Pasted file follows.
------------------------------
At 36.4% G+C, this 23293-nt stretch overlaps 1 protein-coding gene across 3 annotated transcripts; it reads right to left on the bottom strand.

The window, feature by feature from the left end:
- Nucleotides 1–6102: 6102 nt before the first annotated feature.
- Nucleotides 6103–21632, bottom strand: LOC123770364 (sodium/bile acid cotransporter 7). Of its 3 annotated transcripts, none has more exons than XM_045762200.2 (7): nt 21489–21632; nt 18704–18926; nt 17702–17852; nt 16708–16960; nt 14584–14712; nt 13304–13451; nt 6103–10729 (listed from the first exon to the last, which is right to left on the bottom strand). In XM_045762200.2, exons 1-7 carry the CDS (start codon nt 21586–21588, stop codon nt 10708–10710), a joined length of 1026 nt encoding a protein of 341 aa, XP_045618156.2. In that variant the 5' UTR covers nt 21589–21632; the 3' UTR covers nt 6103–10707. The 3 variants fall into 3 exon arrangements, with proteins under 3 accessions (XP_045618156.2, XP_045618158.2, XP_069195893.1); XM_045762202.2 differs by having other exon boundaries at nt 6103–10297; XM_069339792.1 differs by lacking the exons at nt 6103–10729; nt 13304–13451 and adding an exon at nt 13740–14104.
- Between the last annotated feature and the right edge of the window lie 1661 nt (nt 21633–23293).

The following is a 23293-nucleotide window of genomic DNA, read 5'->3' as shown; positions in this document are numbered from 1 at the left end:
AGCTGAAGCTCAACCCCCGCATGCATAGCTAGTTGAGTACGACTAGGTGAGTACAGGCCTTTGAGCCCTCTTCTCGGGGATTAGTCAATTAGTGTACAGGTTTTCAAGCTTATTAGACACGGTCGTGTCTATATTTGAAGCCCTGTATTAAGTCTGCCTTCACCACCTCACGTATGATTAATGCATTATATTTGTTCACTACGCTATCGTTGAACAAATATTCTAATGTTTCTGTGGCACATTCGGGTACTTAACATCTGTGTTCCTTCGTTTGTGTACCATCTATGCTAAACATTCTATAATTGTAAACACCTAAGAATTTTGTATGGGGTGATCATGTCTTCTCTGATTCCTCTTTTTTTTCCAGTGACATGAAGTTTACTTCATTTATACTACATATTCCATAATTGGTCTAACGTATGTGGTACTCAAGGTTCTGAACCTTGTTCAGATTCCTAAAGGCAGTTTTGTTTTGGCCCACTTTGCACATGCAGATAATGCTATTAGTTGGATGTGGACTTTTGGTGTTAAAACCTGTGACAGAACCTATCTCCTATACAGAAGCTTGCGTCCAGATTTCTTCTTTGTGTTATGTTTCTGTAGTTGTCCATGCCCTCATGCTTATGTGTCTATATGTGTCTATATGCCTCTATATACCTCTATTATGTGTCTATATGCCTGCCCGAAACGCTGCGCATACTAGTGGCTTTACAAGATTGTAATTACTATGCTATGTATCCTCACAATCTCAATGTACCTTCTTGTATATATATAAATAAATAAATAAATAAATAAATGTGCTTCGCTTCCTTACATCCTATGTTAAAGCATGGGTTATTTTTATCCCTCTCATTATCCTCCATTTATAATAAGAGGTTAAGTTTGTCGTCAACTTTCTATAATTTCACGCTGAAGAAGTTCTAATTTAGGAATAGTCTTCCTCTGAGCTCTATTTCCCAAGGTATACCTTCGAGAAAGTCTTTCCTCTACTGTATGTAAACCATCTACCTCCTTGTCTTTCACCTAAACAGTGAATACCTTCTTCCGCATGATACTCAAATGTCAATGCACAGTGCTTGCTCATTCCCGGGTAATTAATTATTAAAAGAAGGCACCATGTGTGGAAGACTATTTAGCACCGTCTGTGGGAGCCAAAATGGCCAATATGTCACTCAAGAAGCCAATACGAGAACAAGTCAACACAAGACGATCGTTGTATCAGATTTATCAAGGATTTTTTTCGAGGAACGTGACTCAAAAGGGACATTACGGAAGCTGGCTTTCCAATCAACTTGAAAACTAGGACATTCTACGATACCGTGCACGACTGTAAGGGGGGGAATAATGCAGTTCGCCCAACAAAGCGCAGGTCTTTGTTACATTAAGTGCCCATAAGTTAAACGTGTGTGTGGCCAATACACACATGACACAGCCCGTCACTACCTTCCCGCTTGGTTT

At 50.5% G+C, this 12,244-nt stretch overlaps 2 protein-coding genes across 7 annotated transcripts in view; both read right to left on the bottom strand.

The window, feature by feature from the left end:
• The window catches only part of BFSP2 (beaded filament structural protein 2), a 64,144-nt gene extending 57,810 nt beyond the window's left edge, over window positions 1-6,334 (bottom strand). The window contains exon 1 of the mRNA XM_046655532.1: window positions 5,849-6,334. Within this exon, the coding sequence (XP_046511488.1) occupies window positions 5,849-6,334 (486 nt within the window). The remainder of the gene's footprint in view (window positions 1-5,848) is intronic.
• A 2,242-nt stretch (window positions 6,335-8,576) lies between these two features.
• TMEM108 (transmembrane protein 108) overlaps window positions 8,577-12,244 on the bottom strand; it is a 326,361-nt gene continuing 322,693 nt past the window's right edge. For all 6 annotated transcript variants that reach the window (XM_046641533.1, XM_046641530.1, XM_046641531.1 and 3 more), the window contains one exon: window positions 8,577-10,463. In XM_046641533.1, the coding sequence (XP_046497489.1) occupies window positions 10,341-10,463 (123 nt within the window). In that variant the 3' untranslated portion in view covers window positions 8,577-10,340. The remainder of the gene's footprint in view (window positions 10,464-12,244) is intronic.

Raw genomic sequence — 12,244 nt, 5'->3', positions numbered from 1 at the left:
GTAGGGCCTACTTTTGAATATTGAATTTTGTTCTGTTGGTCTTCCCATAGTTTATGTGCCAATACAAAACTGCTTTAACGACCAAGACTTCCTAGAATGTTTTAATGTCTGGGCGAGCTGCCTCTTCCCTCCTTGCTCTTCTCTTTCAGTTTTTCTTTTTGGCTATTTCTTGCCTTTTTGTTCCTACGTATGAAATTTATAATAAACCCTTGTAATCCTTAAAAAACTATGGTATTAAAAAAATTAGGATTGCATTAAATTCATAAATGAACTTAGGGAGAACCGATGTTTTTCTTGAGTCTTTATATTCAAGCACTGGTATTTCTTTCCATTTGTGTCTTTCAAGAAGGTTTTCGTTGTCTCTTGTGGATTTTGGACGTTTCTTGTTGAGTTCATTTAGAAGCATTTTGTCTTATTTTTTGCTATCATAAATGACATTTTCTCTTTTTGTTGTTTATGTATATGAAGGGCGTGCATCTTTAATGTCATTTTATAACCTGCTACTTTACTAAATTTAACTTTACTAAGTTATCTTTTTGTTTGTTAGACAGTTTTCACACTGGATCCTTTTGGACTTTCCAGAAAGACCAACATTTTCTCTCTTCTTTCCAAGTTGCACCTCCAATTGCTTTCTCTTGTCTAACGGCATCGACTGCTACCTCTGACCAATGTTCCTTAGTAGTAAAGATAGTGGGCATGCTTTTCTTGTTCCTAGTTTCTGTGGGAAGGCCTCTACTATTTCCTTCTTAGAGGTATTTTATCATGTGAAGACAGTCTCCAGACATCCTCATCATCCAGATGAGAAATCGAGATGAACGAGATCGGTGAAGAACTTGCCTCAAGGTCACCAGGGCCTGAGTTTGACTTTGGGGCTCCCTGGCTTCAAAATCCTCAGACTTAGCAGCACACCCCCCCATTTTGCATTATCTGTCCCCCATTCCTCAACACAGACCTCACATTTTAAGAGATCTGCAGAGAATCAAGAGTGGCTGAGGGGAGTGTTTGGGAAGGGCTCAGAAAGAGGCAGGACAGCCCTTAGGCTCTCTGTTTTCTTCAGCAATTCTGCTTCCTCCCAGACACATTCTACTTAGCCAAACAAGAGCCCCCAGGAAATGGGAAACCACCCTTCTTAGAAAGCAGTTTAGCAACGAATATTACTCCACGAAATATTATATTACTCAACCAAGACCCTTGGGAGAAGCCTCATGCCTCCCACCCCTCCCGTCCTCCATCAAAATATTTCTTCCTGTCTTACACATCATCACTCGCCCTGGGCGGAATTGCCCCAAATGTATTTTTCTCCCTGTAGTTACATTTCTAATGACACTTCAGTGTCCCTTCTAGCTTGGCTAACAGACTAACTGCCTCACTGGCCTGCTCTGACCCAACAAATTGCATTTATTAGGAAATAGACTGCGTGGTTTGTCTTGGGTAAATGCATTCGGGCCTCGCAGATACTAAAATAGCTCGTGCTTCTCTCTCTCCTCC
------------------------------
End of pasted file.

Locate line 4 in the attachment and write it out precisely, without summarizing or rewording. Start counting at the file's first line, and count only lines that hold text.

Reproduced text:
- Nucleotides 6103–21632, bottom strand: LOC123770364 (sodium/bile acid cotransporter 7). Of its 3 annotated transcripts, none has more exons than XM_045762200.2 (7): nt 21489–21632; nt 18704–18926; nt 17702–17852; nt 16708–16960; nt 14584–14712; nt 13304–13451; nt 6103–10729 (listed from the first exon to the last, which is right to left on the bottom strand). In XM_045762200.2, exons 1-7 carry the CDS (start codon nt 21586–21588, stop codon nt 10708–10710), a joined length of 1026 nt encoding a protein of 341 aa, XP_045618156.2. In that variant the 5' UTR covers nt 21589–21632; the 3' UTR covers nt 6103–10707. The 3 variants fall into 3 exon arrangements, with proteins under 3 accessions (XP_045618156.2, XP_045618158.2, XP_069195893.1); XM_045762202.2 differs by having other exon boundaries at nt 6103–10297; XM_069339792.1 differs by lacking the exons at nt 6103–10729; nt 13304–13451 and adding an exon at nt 13740–14104.